Last week, I decided to migrate my blog from fully-hosted WordPress.com to self-hosted WordPress.org. Some of you have asked what the difference is or are currently weighing out the pros and cons of doing something like this.
What is WordPress.com?
WordPress.com is where I started. It was easy and didn’t require too much computer tech experience. At WordPress.com, your blog is fully hosted. That means the good people of WordPress take care of the tech stuff and provide you with all the tools you need to produce your very own blog.
What is WordPress.org?
Moving to a self-hosted version of WordPress means that I no longer have some of those perks that come with having someone else do all the hard stuff for me. What’s the trade-off? Having a bit more control over my site. And, it’s more than just changing font colors. There are things that I can do with a self-hosted site that I wouldn’t be able to do through WordPress.com.
Here is a must-read article explaining the difference between the two. This blog author does an excellent job explaining the difference, likening the decision to figuring out whether you should rent or buy a house.
When it came to this million dollar question, “WordPress.com or WordPress.org?” I found a lot of articles favoring WordPress.org, mainly because it provides the blogger with some creative control. However, I don’t think going the self-hosted route is necessarily for everyone.
What is the Best Choice for You?
If you …
- are happy with the many choices of themes that WordPress.com offers
- are not tech-savvy or have no desire to learn html, etc.
- blog for the purpose of journaling, sharing information, connecting with other individuals
- enjoy the community environment within WordPress.com and the ease of connecting with other bloggers
- want to keep blogging without having to pay anything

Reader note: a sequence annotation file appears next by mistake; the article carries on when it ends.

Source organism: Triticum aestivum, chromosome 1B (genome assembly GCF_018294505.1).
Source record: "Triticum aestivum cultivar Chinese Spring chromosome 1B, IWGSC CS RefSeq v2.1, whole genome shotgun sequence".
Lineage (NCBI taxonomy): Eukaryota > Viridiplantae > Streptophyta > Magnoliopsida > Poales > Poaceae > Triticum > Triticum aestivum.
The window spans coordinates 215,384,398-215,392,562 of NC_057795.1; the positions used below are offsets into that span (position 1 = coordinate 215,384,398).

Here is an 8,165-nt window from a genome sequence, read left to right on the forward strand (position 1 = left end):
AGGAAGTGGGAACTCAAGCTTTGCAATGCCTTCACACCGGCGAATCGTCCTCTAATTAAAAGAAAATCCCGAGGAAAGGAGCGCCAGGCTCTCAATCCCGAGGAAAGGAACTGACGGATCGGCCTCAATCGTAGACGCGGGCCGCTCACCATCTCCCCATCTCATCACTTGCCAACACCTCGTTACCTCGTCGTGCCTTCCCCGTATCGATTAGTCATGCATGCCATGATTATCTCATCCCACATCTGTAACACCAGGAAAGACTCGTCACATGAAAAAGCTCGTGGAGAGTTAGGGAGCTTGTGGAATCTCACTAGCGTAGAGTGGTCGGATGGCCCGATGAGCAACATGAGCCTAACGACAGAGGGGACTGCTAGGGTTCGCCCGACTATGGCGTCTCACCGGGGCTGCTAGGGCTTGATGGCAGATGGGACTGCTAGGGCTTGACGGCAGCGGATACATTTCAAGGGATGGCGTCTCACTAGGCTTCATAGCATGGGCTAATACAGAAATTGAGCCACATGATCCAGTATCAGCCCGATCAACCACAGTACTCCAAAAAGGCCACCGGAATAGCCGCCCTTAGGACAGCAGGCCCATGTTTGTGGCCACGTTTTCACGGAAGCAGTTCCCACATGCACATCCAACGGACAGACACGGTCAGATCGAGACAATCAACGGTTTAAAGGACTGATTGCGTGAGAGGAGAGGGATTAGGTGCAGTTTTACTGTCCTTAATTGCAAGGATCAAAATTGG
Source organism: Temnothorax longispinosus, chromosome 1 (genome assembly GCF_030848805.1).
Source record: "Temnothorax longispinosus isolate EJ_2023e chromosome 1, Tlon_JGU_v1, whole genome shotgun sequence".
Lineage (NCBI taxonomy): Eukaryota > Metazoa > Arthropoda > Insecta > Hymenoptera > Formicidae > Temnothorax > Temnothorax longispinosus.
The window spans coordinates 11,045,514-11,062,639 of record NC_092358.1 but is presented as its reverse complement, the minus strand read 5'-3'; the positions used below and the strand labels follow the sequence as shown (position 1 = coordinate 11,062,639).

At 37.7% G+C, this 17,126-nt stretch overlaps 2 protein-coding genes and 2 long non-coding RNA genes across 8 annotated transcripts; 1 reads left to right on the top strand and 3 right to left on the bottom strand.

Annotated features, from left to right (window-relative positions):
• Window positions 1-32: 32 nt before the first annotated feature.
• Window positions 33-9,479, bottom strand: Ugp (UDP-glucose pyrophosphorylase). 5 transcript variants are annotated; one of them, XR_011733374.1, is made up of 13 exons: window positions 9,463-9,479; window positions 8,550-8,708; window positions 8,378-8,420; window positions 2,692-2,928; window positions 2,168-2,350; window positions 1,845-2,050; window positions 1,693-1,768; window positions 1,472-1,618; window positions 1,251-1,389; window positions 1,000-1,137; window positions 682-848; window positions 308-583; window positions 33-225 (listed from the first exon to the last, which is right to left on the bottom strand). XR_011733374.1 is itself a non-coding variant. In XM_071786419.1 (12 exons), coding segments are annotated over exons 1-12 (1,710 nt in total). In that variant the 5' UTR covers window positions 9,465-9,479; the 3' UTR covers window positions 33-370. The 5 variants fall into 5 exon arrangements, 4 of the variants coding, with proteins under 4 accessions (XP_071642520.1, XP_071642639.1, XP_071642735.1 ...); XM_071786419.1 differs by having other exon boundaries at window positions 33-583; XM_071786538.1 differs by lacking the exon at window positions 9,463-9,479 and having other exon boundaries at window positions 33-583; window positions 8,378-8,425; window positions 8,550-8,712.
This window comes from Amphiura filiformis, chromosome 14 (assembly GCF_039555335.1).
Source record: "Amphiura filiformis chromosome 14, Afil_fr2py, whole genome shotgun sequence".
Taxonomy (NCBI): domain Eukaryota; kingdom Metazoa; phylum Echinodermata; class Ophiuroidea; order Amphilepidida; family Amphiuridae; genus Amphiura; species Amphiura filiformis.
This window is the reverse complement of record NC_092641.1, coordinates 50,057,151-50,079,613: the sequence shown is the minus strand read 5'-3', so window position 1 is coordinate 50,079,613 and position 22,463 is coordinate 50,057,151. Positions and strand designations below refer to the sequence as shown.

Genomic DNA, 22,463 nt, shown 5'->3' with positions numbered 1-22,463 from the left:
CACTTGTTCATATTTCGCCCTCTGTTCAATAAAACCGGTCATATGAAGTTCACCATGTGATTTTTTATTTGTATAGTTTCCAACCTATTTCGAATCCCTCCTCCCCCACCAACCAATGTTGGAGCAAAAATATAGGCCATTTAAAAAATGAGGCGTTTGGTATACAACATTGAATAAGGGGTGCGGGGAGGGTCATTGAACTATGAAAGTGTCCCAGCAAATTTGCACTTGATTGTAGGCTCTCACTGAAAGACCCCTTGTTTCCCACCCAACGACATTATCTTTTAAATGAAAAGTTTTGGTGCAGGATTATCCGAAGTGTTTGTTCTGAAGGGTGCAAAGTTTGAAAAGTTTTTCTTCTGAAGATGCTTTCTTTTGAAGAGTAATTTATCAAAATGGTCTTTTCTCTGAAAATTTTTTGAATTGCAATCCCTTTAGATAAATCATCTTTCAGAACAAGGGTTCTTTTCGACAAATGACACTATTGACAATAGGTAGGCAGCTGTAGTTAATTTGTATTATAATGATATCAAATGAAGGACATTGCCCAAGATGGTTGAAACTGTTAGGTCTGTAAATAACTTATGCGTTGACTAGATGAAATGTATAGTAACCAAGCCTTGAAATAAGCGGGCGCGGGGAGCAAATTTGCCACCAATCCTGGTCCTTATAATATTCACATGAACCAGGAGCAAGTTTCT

Then, WordPress.com is a good option for you.
If you …
- want to do more customizing of your blog
- want to get involved with more affiliate marketing and advertising
- want to grow a business
- want to learn more about the tech side of blogging
- are willing to pay some fees (such as your own custom domain and web hosting … I used WebHostingHub.com)
Then, consider switching to WordPress.org.
Moving Means Time: Make Sure You Have Lots of It
But, let me warn you. If you already have a WordPress.com blog, it may not be a smooth transition to WordPress.org. At least it wasn’t for me. I spent more time on it than I really wanted to. As a result, I sacrificed some sleep to get everything completed, so that it wouldn’t get in the way of my homeschool day with the kids. I should’ve waited to do this when life was less busy (summer perhaps). But, the reason why I jumped on this opportunity now was because of a promotion from Blogelina, which included a free year of web hosting. I thought this would be a good way to “get my feet wet” without the upfront cost of getting a web host. I just opted to set it up myself because I can be a bit of a control freak sometimes. I probably could’ve saved myself the time and headache by letting Blogelina do all the techie stuff for me since that was part of the deal. Oh well! It was a good lesson to learn.
If you are still thinking about running a self-hosted site, click here for a helpful tutorial about moving from WordPress.com to WordPress.org.
(Note: This post contains affiliate links. Click here for my disclosure.)